Are science and Christianity more compatible than we might realize? I'm doubtful. In this final part of a 3-part series, consider the two remaining shared values, humility and service.

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A Christian scientist says that science and faith aren’t that far apart—indeed, that important traits of science are found within Christianity.

This is a response to an article by Dr. Deborah Haarsma titled, “I am an astrophysicist. I am also a Christian.” She is the president of BioLogos, a Christian advocacy group founded by Francis Collins that tries to coax Christians to accept science. This is the conclusion of a 3-part series (part 1 here).

Haarsma’s concern is that conservative U.S. Christians are pushing back against science’s conclusions about covid, evolution, climate change, and more. I share that concern, but let’s see how plausible her argument is that Christianity has guided modern science. She says, “The historical teachings of Christianity actually support the methods and values of science.”

The first of these values was curiosity and a comprehensible Nature. Let’s move on to the final two, humility and service.

3: Humility

Haarsma says that science requires experimentation, and scientists’ ideas and expectations often crash into reality. Scientists need humility to follow the evidence and accept where they are wrong.

“This approach also fits with Christianity. God creates in ways that humans cannot predict or fully understand (Job 38), so we must continually check our ideas against what we observe in the natural world.”

The previous value was “Belief that nature is comprehensible.” Apparently, the pendulum has swung back, and nature is not comprehensible now.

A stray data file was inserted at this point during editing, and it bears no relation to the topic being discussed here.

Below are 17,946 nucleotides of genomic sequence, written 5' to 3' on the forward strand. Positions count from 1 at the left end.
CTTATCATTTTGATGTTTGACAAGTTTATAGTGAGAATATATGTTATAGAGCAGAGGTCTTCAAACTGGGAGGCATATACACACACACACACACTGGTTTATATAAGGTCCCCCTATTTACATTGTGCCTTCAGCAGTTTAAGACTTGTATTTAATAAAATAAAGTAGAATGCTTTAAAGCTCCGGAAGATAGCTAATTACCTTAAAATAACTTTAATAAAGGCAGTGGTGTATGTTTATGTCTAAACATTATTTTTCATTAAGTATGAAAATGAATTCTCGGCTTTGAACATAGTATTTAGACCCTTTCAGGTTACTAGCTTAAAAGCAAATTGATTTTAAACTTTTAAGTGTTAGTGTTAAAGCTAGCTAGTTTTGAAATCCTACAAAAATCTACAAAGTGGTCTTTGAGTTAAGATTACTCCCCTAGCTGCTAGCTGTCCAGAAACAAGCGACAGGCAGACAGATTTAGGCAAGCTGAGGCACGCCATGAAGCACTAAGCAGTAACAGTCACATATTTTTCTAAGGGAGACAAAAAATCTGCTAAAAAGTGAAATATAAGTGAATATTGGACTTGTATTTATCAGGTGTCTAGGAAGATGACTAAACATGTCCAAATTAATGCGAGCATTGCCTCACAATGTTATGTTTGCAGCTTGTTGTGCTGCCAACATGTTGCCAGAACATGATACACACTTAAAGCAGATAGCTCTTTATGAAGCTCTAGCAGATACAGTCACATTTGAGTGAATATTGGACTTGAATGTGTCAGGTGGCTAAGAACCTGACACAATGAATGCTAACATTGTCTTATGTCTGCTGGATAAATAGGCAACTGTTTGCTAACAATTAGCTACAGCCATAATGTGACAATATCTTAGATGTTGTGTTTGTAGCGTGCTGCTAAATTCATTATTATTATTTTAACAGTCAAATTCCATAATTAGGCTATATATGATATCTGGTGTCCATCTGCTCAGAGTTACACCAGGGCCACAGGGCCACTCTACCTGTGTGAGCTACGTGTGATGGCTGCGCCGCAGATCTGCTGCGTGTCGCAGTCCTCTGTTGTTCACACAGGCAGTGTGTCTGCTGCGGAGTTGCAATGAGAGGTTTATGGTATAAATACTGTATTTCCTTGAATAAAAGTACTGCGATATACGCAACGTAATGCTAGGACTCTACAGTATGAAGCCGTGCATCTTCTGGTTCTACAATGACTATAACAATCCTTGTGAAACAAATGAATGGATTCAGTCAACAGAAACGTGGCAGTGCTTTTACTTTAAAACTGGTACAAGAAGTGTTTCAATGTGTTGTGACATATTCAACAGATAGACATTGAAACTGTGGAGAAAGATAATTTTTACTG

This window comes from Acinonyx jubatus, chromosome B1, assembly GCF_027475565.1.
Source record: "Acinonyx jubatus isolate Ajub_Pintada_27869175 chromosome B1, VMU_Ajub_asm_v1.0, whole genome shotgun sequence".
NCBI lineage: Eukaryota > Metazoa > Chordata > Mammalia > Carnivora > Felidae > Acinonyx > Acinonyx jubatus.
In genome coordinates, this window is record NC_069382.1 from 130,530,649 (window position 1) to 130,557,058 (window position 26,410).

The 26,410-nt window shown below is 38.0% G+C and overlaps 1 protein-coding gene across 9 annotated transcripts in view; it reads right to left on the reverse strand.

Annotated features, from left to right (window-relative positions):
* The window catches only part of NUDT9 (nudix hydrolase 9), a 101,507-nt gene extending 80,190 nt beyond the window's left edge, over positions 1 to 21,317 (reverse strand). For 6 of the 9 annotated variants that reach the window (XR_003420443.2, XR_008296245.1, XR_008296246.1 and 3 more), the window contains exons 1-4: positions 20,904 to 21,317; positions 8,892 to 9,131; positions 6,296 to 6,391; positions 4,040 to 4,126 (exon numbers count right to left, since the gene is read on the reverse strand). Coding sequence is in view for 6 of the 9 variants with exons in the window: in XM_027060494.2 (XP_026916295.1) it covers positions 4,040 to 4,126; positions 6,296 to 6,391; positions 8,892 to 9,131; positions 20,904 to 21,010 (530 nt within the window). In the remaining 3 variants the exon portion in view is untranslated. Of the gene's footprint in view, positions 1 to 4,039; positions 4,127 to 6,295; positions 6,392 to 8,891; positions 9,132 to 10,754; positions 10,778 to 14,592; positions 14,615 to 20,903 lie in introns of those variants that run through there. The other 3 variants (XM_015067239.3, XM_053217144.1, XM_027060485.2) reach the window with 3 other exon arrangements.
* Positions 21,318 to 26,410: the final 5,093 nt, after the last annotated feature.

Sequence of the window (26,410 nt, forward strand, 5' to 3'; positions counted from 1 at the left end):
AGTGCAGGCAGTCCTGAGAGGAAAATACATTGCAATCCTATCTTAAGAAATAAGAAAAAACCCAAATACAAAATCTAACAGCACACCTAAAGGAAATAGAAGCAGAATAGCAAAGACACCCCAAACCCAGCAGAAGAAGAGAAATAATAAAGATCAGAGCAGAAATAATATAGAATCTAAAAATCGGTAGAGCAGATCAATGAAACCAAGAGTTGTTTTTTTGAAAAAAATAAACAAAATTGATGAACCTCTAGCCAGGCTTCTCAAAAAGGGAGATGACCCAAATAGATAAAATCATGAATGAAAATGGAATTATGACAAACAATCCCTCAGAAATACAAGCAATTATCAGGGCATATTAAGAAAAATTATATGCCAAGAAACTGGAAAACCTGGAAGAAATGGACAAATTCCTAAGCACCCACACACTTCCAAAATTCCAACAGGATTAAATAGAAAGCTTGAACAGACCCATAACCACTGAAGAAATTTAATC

Let’s grant that the Bible says Christians must be humble, but Christians need to remember that when Christianity collides with science, they need the humility to remember that it’s science that follows the evidence.

In the Bible chapter she references, God mocks Job’s inadequacies. Job was arrogant to question God, and God tells him to know his place. “Where were you when I laid the earth’s foundation?” God demands. “Tell me, if you understand” (Job 38:4).

That’s just a Bible story. It’s mythology, not history. Christians shouldn’t be humble because they must avoid offending the Big Guy; they should be humble because when Christianity conflicts with science, science wins every time.

Physicist, heal thyself.

4: Service

In this final (supposed) similarity, she points to people in STEM fields (Science, Technology, Engineering, Math) who are motivated to help others. And look at Christianity: there you find people dedicated to service as well.

I’ll agree, but I also notice that you don’t have to be a Christian to be dedicated to others. She notes that Luke in the Bible was a physician, but she doesn’t say that being a Christian makes you likelier to be a physician. As with science, medicine has been created by people, and it took enormous amounts of effort. God didn’t lift a finger, which is surprising from a god who apparently cares about our helping others.

“Jesus called his followers to feed the hungry and care for the sick, and there are dozens of stories of Jesus personally healing illness and injury. Fundamentally, Christians serve because we are called to imitate Jesus Christ, who made the ultimate sacrifice in giving his life for others.”

Jesus could’ve eliminated cancer but didn’t. Or malaria, or smallpox, or covid. I’m not impressed with Jesus’s service.

As to his sacrifice, first it’s just a story, and second it’s not that impressive when Jesus was immortal and could pop back to life after a couple of days.

Addressing the skeptics

“You may have heard Christians arguing for a young Earth, or seen the trend of tying anti-vaccine rhetoric directly with Christian worship. Such examples grieve me deeply because they don’t reflect the Bible I know and the God I love, or even the majority of Christians.”